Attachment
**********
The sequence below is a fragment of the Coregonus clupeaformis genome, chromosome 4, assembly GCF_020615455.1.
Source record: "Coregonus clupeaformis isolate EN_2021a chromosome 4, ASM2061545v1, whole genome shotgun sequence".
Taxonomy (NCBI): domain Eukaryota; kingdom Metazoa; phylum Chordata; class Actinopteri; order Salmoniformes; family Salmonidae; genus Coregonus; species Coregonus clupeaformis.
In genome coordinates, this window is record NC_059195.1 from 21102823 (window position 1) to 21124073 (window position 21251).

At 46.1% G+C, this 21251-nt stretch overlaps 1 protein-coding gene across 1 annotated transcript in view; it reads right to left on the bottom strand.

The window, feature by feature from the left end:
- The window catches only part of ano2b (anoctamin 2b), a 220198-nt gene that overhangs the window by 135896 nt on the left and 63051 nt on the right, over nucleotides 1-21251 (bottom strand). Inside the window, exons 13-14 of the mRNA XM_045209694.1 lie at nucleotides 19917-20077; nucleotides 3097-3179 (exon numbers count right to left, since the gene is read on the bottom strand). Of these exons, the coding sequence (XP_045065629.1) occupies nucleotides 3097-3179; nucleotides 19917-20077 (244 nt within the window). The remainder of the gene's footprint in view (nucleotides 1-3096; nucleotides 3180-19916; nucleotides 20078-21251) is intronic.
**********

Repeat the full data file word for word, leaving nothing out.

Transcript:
The sequence below is a fragment of the Coregonus clupeaformis genome, chromosome 4, assembly GCF_020615455.1.
Source record: "Coregonus clupeaformis isolate EN_2021a chromosome 4, ASM2061545v1, whole genome shotgun sequence".
Taxonomy (NCBI): domain Eukaryota; kingdom Metazoa; phylum Chordata; class Actinopteri; order Salmoniformes; family Salmonidae; genus Coregonus; species Coregonus clupeaformis.
In genome coordinates, this window is record NC_059195.1 from 21102823 (window position 1) to 21124073 (window position 21251).

At 46.1% G+C, this 21251-nt stretch overlaps 1 protein-coding gene across 1 annotated transcript in view; it reads right to left on the bottom strand.

The window, feature by feature from the left end:
- The window catches only part of ano2b (anoctamin 2b), a 220198-nt gene that overhangs the window by 135896 nt on the left and 63051 nt on the right, over nucleotides 1-21251 (bottom strand). Inside the window, exons 13-14 of the mRNA XM_045209694.1 lie at nucleotides 19917-20077; nucleotides 3097-3179 (exon numbers count right to left, since the gene is read on the bottom strand). Of these exons, the coding sequence (XP_045065629.1) occupies nucleotides 3097-3179; nucleotides 19917-20077 (244 nt within the window). The remainder of the gene's footprint in view (nucleotides 1-3096; nucleotides 3180-19916; nucleotides 20078-21251) is intronic.